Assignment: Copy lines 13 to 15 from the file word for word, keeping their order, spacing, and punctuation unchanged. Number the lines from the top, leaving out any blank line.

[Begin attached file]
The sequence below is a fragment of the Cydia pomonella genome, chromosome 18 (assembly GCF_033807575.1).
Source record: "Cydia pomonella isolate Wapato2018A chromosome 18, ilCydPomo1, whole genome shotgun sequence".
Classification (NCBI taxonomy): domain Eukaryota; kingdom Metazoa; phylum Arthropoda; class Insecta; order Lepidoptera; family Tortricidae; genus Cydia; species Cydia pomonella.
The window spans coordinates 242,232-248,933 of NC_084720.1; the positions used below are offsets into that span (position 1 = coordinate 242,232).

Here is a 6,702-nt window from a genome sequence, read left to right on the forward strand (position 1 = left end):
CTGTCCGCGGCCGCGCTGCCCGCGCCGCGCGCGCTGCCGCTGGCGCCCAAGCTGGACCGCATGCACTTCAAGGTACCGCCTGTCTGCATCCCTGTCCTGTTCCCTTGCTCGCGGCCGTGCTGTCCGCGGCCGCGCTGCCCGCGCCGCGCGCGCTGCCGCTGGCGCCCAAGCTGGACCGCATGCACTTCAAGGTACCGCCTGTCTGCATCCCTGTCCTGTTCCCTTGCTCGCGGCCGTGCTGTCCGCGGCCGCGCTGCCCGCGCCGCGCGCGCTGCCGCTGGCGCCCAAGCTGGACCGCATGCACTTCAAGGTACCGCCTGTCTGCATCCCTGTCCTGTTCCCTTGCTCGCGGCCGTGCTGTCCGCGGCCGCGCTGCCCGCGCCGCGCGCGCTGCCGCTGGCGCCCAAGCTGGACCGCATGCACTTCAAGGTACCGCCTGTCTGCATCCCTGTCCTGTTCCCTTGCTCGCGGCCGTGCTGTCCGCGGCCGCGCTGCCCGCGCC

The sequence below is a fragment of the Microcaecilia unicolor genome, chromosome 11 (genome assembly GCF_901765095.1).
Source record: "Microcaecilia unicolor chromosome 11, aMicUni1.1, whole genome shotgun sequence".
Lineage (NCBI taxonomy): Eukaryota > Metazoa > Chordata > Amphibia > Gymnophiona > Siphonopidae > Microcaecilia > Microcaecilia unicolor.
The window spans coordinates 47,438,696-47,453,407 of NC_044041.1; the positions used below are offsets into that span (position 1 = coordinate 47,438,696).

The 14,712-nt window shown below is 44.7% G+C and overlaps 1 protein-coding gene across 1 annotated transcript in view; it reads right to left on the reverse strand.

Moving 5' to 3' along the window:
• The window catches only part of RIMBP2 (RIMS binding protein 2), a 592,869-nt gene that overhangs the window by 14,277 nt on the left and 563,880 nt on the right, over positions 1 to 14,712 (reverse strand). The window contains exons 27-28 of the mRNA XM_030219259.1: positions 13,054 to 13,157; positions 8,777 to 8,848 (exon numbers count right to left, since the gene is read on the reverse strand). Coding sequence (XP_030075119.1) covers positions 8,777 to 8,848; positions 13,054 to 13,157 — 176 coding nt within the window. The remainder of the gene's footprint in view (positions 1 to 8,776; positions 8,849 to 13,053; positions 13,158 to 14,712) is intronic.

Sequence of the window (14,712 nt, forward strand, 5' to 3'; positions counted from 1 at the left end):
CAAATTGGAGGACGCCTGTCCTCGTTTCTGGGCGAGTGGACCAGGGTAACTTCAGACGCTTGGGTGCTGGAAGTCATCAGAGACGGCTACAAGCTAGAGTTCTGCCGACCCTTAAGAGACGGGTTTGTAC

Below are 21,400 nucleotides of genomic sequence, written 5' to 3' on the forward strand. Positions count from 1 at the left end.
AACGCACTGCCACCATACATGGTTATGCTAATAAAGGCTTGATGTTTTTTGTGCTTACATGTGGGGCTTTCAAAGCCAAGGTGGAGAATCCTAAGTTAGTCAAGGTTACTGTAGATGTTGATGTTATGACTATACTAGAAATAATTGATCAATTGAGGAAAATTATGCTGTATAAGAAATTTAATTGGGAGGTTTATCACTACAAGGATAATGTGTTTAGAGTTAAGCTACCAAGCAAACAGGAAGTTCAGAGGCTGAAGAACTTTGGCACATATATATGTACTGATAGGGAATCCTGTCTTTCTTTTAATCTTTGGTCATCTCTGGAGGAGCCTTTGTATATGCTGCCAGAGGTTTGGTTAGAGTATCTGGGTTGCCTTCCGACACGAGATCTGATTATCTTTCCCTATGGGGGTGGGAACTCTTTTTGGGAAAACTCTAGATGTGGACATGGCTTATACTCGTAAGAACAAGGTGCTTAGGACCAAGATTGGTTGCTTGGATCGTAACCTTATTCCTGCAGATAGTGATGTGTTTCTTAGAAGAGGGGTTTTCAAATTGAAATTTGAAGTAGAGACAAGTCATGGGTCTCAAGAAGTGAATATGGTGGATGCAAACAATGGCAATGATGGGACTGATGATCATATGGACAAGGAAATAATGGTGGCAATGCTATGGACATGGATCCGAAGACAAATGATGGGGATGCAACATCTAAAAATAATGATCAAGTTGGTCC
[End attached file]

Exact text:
• The window catches only part of RIMBP2 (RIMS binding protein 2), a 592,869-nt gene that overhangs the window by 14,277 nt on the left and 563,880 nt on the right, over positions 1 to 14,712 (reverse strand). The window contains exons 27-28 of the mRNA XM_030219259.1: positions 13,054 to 13,157; positions 8,777 to 8,848 (exon numbers count right to left, since the gene is read on the reverse strand). Coding sequence (XP_030075119.1) covers positions 8,777 to 8,848; positions 13,054 to 13,157 — 176 coding nt within the window. The remainder of the gene's footprint in view (positions 1 to 8,776; positions 8,849 to 13,053; positions 13,158 to 14,712) is intronic.

Sequence of the window (14,712 nt, forward strand, 5' to 3'; positions counted from 1 at the left end):
CAAATTGGAGGACGCCTGTCCTCGTTTCTGGGCGAGTGGACCAGGGTAACTTCAGACGCTTGGGTGCTGGAAGTCATCAGAGACGGCTACAAGCTAGAGTTCTGCCGACCCTTAAGAGACGGGTTTGTAC